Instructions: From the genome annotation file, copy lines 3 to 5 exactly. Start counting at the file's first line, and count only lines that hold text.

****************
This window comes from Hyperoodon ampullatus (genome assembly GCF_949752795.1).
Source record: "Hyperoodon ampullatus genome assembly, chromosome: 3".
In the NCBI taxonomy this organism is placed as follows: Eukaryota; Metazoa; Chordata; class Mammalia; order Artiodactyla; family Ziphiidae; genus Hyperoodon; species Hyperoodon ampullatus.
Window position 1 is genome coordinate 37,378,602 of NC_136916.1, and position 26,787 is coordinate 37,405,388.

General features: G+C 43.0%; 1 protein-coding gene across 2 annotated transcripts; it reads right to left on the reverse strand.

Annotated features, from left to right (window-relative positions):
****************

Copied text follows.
In the NCBI taxonomy this organism is placed as follows: Eukaryota; Metazoa; Chordata; class Mammalia; order Artiodactyla; family Ziphiidae; genus Hyperoodon; species Hyperoodon ampullatus.
Window position 1 is genome coordinate 37,378,602 of NC_136916.1, and position 26,787 is coordinate 37,405,388.

General features: G+C 43.0%; 1 protein-coding gene across 2 annotated transcripts; it reads right to left on the reverse strand.